Thursday, October 08, 2009
Blogging Through Romans: Romans 9: 30-10:4
Romans 9: 30-10:4
Paul digs the hole deeper. He calls his fellow Jews “ignorant” and “unenlightened” for not having faith in Jesus. Paul confesses a desire that they be saved, but he seems to suggest that chasing after works of the Law as a means to righteousness is, in fact, a form of faithlessness.
Which, in a sense it is. After all, if they’re pursuing righteousness through obedience to the Law, they are saying that it isn’t faith that makes them righteous, but obeying the Law does.
But also, Paul also seems to be saying that such an act of faithlessness is worse than other forms of faithlessness. Either the Jews have been chosen or they have NOT been chosen. If faith is a gift then the people of Israel can’t be faulted for not having that gift.
Christ may be “the end of the Law so that there may be righteousness for everyone who believes” (10:4) but does that also mean that obedience to the Law is sinful? I’m not saying that we SHOULD be under the Law, but Paul does seem to suggest that the Jewish Christians are “unrighteous” because of their insistence on obeying the Law’s demands.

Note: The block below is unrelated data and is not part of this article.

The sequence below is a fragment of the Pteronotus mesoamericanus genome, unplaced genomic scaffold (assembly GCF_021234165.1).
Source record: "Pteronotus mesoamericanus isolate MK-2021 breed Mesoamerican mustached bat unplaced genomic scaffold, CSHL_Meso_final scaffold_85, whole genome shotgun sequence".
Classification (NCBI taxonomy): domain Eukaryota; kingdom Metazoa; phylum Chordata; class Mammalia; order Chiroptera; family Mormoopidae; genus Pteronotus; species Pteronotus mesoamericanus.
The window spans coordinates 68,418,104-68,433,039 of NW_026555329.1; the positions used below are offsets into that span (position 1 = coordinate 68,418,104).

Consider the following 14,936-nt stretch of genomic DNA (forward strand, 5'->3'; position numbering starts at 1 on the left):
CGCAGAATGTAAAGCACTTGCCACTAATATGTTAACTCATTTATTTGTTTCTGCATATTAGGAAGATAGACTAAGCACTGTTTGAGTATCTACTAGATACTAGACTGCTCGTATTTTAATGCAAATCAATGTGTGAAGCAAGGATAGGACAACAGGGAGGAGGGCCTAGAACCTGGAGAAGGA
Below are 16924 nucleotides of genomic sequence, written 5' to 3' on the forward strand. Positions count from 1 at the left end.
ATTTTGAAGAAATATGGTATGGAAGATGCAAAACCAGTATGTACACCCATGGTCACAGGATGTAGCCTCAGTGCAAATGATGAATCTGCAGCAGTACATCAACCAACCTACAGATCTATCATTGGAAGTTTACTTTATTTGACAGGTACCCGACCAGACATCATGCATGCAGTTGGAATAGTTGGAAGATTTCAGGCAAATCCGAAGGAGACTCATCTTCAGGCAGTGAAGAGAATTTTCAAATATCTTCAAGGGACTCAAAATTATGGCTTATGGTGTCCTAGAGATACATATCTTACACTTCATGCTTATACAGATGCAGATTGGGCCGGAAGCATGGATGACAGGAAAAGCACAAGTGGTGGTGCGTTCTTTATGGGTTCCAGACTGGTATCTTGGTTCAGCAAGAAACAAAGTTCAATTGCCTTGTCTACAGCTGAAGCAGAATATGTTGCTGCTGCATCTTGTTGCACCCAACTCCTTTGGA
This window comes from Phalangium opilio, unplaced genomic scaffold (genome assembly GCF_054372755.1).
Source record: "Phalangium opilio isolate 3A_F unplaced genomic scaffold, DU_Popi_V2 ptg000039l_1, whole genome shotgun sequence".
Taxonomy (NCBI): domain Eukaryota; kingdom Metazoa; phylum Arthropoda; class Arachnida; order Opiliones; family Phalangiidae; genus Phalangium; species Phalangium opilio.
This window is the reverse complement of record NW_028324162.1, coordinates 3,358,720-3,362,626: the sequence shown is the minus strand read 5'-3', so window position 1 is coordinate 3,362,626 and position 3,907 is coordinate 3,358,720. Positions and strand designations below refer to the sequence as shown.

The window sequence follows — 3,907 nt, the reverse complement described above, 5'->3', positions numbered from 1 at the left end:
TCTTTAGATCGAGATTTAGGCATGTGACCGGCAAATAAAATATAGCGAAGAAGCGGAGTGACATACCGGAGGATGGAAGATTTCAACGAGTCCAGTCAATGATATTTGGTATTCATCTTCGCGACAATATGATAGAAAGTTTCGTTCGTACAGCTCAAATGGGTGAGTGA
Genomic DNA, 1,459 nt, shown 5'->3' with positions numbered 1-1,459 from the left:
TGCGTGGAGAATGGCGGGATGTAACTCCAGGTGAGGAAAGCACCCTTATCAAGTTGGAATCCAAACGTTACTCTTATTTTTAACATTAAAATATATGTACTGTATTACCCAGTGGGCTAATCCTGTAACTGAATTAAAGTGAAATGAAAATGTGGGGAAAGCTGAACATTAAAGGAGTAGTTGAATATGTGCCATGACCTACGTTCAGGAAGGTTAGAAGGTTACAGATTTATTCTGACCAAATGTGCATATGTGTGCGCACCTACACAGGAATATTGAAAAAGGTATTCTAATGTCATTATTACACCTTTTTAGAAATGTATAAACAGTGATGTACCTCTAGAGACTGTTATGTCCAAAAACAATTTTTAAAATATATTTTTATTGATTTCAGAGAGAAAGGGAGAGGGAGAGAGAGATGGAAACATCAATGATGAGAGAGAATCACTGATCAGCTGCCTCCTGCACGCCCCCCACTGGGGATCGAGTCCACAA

Paul seems to be needlessly creating an Us vs Them attitude toward Jewish non-Christians. This is why Jews today see Paul as anti-Jewish or anti-Semitic. They counter Paul by saying that the Law was never meant to make them righteous. They aren’t in obedience to the Law so they can be in a good relationship with God. They obey the Law because it is a gift from God to establish them as a unique people, beloved by God. The Law gives them stability and identity, not righteousness.
They might even agree with Paul when he says that the Law does not justify. That’s not the Law’s job. But they would disagree with Paul when he says that the Law condemns. They say the Law gives them life.
Paul may have been responding to a specific fight in the church between Jewish Christians and their gentile brothers and sisters. But we’ve universalized this fight, and in doing so, misrepresented what Jewish people believe today about the Law.